Can carrier plan materials serve as the SPD?

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Background

Under ERISA, all employers who offer group health and welfare benefits to their employees are required to maintain and distribute Summary Plan Descriptions (SPDs) to plan participants.

Definitions:

Plan Document – per ERISA, every employee benefit plan must be “established and maintained pursuant to a written instrument” called the plan document.

  • It is the legal document that governs the plan.
  • Must contain certain terms required by ERISA -which are almost never included in the insurer’s documents
  • It is typically written in legalese
  • It does not need to be distributed unless requested. Failure to furnish the documents within 30 days after the request may expose the employer to penalties of up to $110 per day

Summary [of the] Plan Document (SPD)

  • Primary method for communicating the plan terms to participants
  • Written in plain language and in a manner to be understood by the average plan participant
  • Must be distributed at specific times to participants (e.g., within 90 days of the employee enrolling in the plan.)
  • ERISA requires specific information to be included in the SPD, such as plan name, name of the plan sponsor & EIN, plan number, plan year, eligibility information (e.g., waiting period), a description of plan benefits and circumstances causing loss or denial of benefits, benefit claim procedures, and a statement of participants’ ERISA rights

NOTE: A summary of benefits and coverage (SBC) is also required for group health plans but it is separate from and in addition to the plan document and the SPD

Employers with fully insured benefits receive plan materials (e.g., certificate of coverage) from the insurer (i.e., carrier) that describes the coverage provided under the plan. The carrier materials generally contain detailed benefits information, information on claims procedures and rights under ERISA but other ERISA required details (e.g., descriptions of eligibility, circumstances causing loss of benefits) are often missing. Therefore, it’s unlikely the insurer’s materials can serve as the SPD on its own. 

ERISA’s requirements are the responsibility of the employer and plan administrator (typically the employer is the plan administrator), not the insurance company. Group insurance policies are written to cover the state-law and legal requirements of the insurance carrier, not to satisfy the requirements of ERISA, nor to provide legal protection to the employer. If the carrier materials do not satisfy ERISA’s requirements, it is the employer that violates ERISA, not the carrier.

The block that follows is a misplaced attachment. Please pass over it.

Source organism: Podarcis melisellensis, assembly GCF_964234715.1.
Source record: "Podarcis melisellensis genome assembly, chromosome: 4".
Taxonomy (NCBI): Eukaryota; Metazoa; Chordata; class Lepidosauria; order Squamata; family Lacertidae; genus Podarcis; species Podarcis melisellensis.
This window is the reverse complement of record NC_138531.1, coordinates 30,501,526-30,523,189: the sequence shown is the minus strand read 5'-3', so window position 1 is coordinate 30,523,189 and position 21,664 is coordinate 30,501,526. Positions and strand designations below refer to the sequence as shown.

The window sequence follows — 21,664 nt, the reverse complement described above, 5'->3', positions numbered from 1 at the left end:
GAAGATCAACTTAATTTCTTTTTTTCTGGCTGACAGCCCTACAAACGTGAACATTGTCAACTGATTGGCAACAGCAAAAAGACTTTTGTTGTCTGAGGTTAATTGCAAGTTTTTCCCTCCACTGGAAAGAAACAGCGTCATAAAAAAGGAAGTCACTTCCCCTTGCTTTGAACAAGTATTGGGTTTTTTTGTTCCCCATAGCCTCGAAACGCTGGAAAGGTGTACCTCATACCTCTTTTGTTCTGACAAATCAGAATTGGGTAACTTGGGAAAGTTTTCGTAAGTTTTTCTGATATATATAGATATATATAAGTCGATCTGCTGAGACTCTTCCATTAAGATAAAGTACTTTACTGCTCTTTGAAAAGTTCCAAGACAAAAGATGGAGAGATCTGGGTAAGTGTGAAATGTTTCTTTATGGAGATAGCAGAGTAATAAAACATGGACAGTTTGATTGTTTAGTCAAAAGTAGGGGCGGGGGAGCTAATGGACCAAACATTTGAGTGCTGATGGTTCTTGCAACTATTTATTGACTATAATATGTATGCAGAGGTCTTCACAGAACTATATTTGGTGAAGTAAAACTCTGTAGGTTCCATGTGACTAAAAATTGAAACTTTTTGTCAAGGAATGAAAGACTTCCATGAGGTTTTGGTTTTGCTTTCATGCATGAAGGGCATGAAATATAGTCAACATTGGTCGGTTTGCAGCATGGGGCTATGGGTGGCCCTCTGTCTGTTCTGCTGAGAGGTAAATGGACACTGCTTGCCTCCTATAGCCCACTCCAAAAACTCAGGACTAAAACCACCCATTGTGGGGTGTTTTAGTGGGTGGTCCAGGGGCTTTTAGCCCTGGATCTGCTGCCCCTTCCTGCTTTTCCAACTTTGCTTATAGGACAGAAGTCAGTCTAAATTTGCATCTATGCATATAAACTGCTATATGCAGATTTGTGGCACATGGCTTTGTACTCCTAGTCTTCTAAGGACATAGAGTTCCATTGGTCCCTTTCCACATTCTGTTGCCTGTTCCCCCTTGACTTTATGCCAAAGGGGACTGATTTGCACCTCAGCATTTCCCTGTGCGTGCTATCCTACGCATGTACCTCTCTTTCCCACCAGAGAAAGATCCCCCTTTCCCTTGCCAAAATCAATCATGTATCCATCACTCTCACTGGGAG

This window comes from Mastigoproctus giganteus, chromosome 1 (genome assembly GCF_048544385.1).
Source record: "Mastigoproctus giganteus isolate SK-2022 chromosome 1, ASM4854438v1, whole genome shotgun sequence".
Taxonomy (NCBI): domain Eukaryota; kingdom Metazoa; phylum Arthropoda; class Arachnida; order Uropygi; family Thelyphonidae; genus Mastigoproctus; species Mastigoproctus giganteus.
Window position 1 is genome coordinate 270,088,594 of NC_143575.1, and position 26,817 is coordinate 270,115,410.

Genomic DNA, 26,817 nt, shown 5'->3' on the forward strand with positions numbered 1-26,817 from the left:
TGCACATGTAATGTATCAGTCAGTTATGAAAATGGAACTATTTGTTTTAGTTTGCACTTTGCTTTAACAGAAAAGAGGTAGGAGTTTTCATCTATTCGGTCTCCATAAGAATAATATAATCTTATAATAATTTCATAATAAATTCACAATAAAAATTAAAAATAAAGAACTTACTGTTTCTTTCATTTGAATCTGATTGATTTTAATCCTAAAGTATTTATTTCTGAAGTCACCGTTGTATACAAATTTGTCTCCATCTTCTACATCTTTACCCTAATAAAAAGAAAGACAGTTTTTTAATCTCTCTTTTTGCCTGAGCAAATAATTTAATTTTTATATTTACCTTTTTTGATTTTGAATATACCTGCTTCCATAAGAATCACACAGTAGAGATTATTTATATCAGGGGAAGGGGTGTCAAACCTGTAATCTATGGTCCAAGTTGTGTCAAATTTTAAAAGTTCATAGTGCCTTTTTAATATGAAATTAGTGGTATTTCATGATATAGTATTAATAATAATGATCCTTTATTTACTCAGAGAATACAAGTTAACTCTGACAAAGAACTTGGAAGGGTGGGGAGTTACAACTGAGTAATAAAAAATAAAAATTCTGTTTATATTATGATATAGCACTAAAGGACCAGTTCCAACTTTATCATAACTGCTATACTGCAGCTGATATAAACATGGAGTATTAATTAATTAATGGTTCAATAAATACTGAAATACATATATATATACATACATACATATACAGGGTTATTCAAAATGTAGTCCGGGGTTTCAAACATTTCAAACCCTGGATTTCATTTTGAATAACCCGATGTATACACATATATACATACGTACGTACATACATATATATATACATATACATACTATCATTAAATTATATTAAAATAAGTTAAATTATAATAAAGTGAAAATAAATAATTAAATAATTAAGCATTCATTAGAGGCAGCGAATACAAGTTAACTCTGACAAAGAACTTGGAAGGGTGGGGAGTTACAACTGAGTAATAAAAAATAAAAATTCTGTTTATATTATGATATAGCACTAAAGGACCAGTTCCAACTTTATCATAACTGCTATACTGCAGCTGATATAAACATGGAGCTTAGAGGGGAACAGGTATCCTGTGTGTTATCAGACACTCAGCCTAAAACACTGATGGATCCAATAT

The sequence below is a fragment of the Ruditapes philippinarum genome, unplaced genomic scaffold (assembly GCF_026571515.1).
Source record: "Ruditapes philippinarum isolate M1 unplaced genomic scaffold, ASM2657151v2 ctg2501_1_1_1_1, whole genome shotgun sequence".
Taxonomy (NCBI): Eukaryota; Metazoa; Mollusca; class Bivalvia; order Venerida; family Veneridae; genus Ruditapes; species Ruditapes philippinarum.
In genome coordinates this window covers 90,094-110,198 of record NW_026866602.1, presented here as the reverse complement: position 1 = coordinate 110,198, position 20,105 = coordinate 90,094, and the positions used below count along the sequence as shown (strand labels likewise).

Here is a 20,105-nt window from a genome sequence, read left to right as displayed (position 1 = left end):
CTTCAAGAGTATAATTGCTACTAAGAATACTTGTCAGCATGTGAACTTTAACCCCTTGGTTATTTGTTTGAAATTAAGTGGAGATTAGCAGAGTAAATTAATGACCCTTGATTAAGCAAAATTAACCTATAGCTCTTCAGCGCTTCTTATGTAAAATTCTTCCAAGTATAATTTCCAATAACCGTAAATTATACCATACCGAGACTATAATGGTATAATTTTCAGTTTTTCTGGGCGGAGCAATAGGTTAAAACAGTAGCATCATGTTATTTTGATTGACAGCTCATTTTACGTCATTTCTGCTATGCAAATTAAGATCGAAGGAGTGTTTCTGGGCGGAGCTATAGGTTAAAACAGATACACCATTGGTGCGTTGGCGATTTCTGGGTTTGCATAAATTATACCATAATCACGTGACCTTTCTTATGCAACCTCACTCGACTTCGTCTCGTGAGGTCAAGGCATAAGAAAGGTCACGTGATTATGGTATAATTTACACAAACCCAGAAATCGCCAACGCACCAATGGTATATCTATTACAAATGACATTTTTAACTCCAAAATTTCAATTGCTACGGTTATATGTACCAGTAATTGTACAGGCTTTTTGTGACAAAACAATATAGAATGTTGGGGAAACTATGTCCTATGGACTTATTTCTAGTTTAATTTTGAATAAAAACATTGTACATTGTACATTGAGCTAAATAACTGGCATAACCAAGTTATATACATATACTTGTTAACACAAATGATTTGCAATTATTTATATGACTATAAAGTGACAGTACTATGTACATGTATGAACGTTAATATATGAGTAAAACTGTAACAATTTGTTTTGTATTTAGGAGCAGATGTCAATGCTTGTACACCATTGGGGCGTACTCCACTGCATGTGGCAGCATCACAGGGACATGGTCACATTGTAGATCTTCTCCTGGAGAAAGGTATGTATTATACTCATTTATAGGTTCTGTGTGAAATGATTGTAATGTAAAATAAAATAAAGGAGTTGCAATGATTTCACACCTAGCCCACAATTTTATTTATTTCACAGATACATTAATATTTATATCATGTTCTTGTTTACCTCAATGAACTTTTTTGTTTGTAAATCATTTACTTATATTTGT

Sometimes carriers will customize their materials and include employer and plan-identifying information, but that information may be incomplete or inaccurate and even with this additional customization the carrier documents often still do not contain the details required to satisfy ERISA’s plan document requirements.

Solution: A Wrap Document

Many employers use a separate document that, when combined with the carrier-provided materials, contains all the “bells and whistles” required to satisfy ERISA’s requirements for an SPD, as well as certain other disclosures required under ERISA and COBRA. This separate document “wraps around” (i.e. incorporates by reference) the certificates and other benefit materials (e.g. summaries, open enrollment guide) for each plan option or component plan, creating a complete SPD.

When an employer combines their health and welfare benefits into one document, the employer can file one Form 5500 (rather than a separate 5500 for each benefit).

Many employers use a single consolidated document as both the wrap plan document and the wrap SPD. If this approach is taken, the document must comply with both ERISA’s written plan document requirements and its SPD format and content rules.

The wrap document and the underlying carrier plan documents should be consistent and drafted to avoid creating conflicts. However, in the event of conflicting terms, generally, as long as the carrier documents comply with applicable federal law, the wrap document defers to the carrier documents only filling in the gaps when the carrier document is lacking.

Why It Matters?

Employers face strict deadlines and liability under ERISA law and failure to comply with ERISA requirements can lead to costly government penalties and even employee lawsuits. According to a U.S. Department of Labor (DOL) audit report for the 2020 fiscal year, 67% of investigations resulted in penalties or required other corrective action.

The DOL has recently enhanced its enforcement of ERISA violations by significantly increasing the number of audits it is conducting. Many employers think “It will not happen to me”, however, the DOL conducts over 3,000 audits each year with an increase on employers with fewer than 500 employees. (See: Are You Prepared for a DOL Audit?)

Given the recent upswing in health and welfare plan audits and the potentially stiff penalties for noncompliance, as a best practice and additional level of protection, employers should have a wrap plan document created to ensure they have and are providing an ERISA compliant SPD.

If you have questions about the above, or need help with another employee benefits administration question, please contact The Compliance Rundown. We would love to hear from you!

The Compliance Rundown is not a law firm and cannot dispense legal advice. Anything in this post or on this website is not and should not be construed as legal advice. If you need legal advice, please contact your legal counsel.

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